Sandra Tetley, a parent with a child in the public school, has vented against the school district on her small blog and now faces a threat of a defamation action for what the school officials claim are libelous statements. The postings by Tetley and others accuse Superintendent Lynne Cleveland and other officials of lying, falsifying budget numbers, using their positions for “personal gain,” spying on employees, and other violations.
Under New York Times v. Sullivan, Cleveland is a public official subject to the higher standard of proof of actual malice. This case is precisely why such a constitutionally based standard was developed. Parents need to be able to vent and raise such questions. Tetley insists that these are just opinions. While it is not a complete defense to simply add “in my opinion” to defamatory statements, the lawsuit would stifle the ability of parents to raise such questions and discuss them in such forums. For the full story, click here
Tetley said she’ll review the postings cited by David Feldman of the district’s firm Feldman and Rogers. She’ll consider the context of the postings and consult attorneys before deciding what to delete.
“If it’s not worth keeping in there, I’ll take it out,” she said. “If in fact it is libelous, I have no problem taking it down.”
Libel Or Opinion?
Feldman said Tetley’s Web site — http://www.gisdwatch.com — contained the most “personal, libelous invective directed toward a school administrator” he’s seen in his 31-year career.
“It is not the desire of the School District, the Board, or this Firm to stifle free expression or inhibit robust debate regarding matters pertaining to the operation of the public schools,” Feldman wrote in the demand letter. “This is solely about the publication of materials that clearly go beyond that which is legally and constitutionally encouraged and permitted, and into the realm of what is legally offensive and actionable.”
Feldman cited 16 examples of what he says are libelous postings. Half were posted by Tetley; the other half were posted by anonymous users.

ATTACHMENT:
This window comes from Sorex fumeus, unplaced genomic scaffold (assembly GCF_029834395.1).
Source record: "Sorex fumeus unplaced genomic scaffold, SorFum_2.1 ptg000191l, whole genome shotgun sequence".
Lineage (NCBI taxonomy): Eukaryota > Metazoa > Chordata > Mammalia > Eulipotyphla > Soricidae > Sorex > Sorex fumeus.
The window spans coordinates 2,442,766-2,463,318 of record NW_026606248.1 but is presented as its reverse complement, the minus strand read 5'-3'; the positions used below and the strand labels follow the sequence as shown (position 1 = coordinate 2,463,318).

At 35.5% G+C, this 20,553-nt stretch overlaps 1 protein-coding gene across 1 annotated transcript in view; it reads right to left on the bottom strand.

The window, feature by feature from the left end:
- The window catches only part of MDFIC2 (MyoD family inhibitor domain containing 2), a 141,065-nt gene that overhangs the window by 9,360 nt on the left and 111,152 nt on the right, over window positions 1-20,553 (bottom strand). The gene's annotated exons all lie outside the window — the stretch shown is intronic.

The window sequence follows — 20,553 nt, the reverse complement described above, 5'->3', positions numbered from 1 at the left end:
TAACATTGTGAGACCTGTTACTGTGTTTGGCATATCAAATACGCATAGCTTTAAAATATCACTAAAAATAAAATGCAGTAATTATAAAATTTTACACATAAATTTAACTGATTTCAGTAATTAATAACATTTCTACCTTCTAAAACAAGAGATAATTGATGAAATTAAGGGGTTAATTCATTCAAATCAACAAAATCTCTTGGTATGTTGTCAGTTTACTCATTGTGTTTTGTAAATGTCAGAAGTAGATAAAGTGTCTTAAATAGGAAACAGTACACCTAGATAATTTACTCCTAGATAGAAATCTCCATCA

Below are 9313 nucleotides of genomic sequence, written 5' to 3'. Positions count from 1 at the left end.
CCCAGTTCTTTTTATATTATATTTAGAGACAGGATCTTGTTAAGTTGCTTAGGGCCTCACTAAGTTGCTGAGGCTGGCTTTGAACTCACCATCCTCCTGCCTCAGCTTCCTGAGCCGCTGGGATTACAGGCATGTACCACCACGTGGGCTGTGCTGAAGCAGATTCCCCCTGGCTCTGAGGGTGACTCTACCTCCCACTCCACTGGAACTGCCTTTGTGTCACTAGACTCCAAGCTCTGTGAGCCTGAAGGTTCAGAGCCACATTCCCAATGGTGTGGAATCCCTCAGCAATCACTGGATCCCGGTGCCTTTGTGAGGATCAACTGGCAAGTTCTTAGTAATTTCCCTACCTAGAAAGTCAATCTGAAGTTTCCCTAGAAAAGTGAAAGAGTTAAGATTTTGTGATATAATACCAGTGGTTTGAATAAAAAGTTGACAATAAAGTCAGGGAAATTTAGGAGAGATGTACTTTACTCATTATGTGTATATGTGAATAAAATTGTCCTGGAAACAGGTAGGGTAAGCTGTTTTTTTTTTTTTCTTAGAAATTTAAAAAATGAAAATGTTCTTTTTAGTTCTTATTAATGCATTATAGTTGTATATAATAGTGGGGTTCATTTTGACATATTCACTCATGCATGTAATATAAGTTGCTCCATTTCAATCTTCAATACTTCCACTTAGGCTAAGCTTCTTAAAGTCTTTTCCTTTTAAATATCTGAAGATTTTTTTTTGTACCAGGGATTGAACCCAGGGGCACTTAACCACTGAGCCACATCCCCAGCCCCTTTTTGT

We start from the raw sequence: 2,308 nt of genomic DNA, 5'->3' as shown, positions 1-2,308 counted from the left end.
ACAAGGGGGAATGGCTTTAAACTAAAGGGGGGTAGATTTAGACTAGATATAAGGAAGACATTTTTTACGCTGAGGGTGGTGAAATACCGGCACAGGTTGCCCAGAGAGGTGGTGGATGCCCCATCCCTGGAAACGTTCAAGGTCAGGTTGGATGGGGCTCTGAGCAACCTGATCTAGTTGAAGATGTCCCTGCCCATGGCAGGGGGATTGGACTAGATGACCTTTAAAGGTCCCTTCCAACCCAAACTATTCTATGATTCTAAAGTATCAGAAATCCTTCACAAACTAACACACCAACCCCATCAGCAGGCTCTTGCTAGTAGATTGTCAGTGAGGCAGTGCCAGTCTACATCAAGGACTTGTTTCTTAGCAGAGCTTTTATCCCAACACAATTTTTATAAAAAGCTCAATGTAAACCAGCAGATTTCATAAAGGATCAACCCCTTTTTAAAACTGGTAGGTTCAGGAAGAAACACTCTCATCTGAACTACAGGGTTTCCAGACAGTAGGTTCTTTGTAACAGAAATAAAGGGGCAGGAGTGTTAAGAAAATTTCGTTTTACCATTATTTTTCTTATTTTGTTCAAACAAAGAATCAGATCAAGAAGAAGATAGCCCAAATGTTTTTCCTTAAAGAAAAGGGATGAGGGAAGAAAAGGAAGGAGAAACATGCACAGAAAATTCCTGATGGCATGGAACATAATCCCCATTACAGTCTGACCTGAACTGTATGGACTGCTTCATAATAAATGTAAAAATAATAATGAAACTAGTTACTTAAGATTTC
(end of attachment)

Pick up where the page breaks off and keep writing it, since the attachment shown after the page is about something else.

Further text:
The postings accuse Superintendent Lynne Cleveland, trustees and administrators of lying, manipulation, falsifying budget numbers, using their positions for “personal gain,” violating the Open Meetings Act and spying on employees, among other things.
Tetley said the postings were opinions only.
“Everyone deserves to have their opinion,” she said. “I don’t think they have a right to make me, or anyone else, take down criticisms of them off the Web site. They’re not going to force us to take off our opinions because we have no other place to go.”
Tetley said she had not removed any of the postings as of late Tuesday.
One legal expert said the district’s move to sue Tetley is rare and unlawful. Under the 1964 Supreme Court case New York Times v. Sullivan, government entities cannot sue for libel — any court would toss out the “threatening” suit as being inconsistent with U.S. law, said Sandra Baron, executive director of New-York based Media Law Resource Center. She called the district’s potential lawsuit an intimidation tactic and a waste of taxpayer dollars.
Feldman said the district is only asking Tetley to remove a small percentage of postings on her site that he says accuse trustees and administrators of breaking the law. They’re not trying to shut down the blog or eliminate postings, he said.
“How can that be threatening or initmidating?” he said. “There’s a tremendous amount of dialogue, if you will, on that Web log that we’re not touching with a pole … What we leave is this huge field of free expression and discourse. There’s debate and then there’s libel. Debate all you want, criticize all you want, but don’t accuse people of committing crimes when you have absolutely no evidence to support that.”
More than 130 registered users post on Tetley’s site. Since trustees threatened legal action, more people have been visiting the site and posting, Tetley said. She said she planned to post Feldman’s letter on the site.